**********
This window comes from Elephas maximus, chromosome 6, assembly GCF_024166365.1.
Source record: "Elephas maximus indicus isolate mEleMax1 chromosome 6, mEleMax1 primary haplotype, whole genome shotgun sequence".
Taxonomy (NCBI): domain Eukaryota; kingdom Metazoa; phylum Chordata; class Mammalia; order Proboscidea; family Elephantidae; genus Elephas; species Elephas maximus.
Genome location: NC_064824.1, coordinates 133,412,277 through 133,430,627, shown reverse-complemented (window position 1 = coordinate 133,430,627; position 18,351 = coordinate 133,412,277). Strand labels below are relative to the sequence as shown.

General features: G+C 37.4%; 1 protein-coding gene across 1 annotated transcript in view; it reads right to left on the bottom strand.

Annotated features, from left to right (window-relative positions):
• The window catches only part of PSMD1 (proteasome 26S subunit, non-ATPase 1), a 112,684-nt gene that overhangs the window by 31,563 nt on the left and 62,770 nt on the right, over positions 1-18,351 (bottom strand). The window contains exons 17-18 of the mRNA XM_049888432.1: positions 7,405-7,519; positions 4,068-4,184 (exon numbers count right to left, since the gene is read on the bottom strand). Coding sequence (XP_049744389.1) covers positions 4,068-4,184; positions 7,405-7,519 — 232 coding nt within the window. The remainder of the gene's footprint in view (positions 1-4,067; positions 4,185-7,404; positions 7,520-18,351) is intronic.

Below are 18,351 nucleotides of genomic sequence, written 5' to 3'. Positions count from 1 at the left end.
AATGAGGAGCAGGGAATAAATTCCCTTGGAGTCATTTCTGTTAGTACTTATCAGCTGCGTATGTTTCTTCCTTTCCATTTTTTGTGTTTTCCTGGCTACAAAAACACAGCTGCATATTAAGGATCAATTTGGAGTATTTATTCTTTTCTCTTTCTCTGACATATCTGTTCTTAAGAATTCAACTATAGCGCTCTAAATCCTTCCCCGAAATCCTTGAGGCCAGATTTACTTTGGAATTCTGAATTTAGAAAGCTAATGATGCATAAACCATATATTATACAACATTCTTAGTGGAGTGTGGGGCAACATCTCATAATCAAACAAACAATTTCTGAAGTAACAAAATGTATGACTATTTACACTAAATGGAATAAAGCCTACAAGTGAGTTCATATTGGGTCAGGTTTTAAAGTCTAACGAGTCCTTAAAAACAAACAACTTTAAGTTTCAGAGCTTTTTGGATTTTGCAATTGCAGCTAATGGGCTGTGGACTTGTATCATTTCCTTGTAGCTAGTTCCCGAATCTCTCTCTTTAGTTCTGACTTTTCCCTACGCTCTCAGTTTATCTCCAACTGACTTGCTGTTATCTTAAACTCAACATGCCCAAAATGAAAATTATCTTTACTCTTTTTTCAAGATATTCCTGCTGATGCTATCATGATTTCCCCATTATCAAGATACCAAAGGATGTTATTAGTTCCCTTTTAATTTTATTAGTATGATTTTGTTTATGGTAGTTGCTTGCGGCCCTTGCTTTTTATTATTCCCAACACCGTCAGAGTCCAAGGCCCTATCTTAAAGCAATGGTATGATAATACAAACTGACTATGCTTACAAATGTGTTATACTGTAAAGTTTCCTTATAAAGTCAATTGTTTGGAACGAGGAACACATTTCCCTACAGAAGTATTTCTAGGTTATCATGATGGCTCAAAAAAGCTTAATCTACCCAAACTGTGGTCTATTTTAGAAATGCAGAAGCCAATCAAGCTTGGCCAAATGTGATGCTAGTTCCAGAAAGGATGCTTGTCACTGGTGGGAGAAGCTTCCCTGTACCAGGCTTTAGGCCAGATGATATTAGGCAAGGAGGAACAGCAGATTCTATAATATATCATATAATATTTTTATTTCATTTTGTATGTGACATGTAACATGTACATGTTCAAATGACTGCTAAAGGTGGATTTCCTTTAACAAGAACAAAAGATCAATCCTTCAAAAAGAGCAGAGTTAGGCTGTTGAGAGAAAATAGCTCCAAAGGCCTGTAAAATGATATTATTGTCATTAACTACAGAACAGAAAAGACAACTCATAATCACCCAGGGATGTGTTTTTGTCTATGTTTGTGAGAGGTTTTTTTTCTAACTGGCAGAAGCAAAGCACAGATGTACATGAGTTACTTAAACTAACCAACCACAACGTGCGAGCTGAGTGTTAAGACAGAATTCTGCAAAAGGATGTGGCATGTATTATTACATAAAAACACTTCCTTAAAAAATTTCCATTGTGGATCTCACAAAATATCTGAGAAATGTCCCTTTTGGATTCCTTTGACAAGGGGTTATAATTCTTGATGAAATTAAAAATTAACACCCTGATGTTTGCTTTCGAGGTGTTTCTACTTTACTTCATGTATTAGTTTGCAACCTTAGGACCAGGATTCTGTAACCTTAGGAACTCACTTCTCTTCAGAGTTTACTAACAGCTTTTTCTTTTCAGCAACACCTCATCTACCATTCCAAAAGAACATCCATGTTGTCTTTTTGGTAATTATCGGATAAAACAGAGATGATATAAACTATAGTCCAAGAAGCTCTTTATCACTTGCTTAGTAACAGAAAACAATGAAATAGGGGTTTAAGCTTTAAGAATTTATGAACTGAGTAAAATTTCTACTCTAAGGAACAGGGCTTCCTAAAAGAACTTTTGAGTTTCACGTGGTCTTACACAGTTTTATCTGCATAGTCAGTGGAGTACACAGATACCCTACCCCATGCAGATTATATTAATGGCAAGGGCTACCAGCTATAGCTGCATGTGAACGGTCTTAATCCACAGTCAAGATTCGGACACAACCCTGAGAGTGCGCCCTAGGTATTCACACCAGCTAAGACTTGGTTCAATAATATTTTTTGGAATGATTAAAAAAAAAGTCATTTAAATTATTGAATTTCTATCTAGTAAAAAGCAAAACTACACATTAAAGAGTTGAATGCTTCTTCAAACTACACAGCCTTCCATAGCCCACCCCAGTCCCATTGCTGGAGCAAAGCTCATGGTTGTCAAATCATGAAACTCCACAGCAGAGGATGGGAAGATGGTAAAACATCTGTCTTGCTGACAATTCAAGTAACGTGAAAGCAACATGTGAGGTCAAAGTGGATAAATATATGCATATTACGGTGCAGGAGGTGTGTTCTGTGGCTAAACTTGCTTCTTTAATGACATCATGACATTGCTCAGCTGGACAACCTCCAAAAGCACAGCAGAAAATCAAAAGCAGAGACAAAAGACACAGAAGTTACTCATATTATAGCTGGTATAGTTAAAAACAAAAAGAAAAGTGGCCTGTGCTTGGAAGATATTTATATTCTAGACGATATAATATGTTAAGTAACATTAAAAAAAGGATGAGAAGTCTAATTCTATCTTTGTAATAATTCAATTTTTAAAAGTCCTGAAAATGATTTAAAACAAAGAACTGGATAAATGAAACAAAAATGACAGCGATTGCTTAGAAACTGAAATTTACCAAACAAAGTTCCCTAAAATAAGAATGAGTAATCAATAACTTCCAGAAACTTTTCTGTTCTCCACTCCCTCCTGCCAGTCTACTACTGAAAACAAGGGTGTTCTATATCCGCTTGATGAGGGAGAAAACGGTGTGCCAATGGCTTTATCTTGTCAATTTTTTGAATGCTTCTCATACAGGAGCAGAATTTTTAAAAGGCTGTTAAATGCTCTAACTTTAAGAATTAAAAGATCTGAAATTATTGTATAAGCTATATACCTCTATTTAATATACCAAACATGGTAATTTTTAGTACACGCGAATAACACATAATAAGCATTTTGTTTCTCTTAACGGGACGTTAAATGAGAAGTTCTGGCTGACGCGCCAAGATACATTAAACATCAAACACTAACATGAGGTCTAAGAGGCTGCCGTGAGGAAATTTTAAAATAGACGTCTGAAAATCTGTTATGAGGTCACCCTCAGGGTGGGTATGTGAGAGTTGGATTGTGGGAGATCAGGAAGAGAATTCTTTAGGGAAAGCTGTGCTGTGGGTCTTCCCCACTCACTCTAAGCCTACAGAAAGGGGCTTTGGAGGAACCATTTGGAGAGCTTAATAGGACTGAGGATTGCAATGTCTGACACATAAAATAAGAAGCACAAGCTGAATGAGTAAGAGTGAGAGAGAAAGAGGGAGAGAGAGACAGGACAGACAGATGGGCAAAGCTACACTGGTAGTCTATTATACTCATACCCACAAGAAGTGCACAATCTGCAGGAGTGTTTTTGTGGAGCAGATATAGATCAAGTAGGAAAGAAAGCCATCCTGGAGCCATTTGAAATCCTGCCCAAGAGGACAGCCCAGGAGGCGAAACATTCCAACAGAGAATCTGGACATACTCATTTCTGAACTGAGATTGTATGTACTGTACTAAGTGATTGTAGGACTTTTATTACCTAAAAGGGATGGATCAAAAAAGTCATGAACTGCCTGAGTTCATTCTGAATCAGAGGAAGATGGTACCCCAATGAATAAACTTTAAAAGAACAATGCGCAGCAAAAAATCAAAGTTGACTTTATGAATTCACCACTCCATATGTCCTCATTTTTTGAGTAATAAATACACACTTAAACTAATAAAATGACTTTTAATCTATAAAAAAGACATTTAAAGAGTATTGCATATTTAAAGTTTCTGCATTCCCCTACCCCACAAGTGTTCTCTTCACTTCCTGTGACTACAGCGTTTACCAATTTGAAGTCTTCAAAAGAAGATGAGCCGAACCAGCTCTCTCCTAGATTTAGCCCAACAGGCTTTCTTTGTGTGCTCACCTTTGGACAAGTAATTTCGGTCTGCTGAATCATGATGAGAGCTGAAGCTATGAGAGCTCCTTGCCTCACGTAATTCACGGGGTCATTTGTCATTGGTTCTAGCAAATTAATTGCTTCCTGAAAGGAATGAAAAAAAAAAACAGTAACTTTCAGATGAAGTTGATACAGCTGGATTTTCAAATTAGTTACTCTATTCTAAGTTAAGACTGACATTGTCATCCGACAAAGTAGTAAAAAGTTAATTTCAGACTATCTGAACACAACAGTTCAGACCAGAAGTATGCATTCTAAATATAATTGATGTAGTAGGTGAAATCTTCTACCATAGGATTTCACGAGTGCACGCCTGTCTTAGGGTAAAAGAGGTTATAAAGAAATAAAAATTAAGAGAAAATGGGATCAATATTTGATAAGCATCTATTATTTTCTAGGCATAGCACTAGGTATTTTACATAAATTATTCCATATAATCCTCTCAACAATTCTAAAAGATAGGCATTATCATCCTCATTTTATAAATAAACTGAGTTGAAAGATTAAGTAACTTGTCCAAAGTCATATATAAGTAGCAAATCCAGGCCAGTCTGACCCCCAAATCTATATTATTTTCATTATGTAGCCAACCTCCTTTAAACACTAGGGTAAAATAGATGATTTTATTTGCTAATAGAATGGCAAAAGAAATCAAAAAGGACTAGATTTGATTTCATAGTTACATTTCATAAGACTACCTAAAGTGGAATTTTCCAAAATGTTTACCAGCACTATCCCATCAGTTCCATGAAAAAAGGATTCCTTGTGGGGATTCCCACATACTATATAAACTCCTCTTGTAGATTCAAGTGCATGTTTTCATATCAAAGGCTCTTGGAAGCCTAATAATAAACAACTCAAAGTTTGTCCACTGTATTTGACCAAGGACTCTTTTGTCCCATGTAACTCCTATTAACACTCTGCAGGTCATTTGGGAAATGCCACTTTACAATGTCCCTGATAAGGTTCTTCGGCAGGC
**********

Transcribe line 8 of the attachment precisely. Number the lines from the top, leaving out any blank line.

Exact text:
Below are 18,351 nucleotides of genomic sequence, written 5' to 3'. Positions count from 1 at the left end.